One in four Americans don’t plan to retire despite realities of aging: survey

Nearly one-quarter of Americans said they never plan to retire, according to a poll from The Associated Press-NORC Center for Public Affairs Research that suggested a disconnect between individuals’ retirement plans and the realities of aging in the workforce.

Experts say illness, injury, layoffs and caregiving responsibilities often force older workers to leave their jobs sooner than they’d like.

Twenty-three per cent of workers, including nearly two in 10 of those over age 50, don’t expect to stop working. Roughly another quarter of Americans said they’ll continue working beyond their 65th birthday.

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According to government data, about one in five people age 65 and older was working or actively looking for a job in June. For many, money has a lot to do with the decision to keep working.

When asked how financially comfortable they feel about retirement, 14 per cent of Americans under the age of 50 and 29 per cent over 50 said they feel extremely or very prepared, noted the poll. About another four in 10 older adults said they do feel somewhat prepared, while just about one-third felt unprepared. By comparison, 56 per cent of younger adults said they don’t feel prepared for retirement.

Among those who are fully retired, 38 per cent said they feel very or extremely prepared when they retired, while 25 per cent said they felt not very or not at all prepared.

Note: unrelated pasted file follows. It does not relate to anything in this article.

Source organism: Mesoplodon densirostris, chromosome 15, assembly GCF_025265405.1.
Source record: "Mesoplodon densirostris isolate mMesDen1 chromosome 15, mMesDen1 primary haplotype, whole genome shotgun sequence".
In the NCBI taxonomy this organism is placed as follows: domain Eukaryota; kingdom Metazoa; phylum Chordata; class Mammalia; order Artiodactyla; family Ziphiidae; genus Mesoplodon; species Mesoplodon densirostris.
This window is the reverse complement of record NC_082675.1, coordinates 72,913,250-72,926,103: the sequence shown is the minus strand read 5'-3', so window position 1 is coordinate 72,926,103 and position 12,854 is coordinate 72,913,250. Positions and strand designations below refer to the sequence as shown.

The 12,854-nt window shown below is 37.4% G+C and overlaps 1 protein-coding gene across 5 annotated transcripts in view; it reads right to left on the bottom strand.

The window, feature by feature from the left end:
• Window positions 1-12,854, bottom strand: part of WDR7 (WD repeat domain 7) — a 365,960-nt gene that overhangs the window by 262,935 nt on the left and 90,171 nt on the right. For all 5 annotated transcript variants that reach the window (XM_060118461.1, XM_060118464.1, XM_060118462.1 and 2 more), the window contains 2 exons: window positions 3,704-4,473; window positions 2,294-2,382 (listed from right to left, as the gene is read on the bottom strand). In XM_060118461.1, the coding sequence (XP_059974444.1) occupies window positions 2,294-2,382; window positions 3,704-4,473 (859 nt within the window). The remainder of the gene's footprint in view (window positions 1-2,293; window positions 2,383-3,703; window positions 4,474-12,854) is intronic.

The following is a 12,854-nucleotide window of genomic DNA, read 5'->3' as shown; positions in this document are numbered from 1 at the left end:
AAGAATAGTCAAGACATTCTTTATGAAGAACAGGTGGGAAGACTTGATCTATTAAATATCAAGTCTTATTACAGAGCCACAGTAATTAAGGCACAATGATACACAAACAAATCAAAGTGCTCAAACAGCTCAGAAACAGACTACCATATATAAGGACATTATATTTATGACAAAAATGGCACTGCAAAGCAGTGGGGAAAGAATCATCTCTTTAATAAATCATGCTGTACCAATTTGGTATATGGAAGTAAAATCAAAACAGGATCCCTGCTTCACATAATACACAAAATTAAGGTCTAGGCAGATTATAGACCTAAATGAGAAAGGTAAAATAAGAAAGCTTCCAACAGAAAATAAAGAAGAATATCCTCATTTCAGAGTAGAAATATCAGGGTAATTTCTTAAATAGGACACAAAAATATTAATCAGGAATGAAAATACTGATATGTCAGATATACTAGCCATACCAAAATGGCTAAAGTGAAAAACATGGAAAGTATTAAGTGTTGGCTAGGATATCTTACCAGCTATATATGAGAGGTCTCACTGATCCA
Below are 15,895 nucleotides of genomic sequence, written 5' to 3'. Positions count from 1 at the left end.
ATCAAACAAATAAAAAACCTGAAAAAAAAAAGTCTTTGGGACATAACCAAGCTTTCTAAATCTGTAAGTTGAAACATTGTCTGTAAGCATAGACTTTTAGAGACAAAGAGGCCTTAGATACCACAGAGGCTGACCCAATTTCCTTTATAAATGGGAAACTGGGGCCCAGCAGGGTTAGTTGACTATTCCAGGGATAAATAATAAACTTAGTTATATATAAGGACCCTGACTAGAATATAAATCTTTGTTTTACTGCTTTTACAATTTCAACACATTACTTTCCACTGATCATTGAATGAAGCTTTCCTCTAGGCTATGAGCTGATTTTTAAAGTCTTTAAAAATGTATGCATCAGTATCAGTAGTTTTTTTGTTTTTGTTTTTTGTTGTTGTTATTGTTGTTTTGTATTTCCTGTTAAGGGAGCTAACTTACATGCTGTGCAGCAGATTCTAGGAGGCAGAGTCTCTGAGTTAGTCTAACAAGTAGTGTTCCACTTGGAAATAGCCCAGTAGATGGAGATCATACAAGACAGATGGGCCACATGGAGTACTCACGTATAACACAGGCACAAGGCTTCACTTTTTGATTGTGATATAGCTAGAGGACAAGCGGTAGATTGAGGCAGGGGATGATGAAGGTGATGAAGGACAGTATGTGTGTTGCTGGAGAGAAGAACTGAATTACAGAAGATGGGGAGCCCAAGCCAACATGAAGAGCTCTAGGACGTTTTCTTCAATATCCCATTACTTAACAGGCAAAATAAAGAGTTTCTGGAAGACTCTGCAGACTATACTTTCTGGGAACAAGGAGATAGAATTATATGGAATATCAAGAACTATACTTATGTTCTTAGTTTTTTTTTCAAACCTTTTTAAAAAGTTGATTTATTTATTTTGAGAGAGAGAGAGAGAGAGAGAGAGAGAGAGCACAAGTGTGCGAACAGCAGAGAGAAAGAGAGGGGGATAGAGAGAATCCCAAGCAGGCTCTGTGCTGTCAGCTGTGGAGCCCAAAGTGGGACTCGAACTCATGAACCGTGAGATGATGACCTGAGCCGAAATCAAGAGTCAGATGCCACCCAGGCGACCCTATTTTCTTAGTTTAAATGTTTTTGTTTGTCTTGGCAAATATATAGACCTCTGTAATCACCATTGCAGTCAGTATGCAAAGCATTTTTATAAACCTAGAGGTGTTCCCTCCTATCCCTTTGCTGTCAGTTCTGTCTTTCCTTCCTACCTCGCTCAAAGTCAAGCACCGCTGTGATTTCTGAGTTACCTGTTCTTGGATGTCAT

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Americans also have mixed assessments of how the aging workforce affects workers: 39 per cent thought people staying in the workforce longer is mostly a good thing for American workers, while 29 per cent thought it’s more a bad thing and 30 per cent said it made no difference.

A somewhat higher share, 45 per cent, said they think it has a positive effect on the U.S. economy.

Working Americans who are 50 and older thought the trend was more positive than negative for their own careers — 42 per cent to 15 per cent. Those younger than 50 were about as likely to say it’s good for their careers as to say it’s bad.

But remaining in the workforce may be unrealistic for people dealing with unexpected illness or injuries. For them, high medical bills and a lack of savings loom large over day-to-day expenditures.

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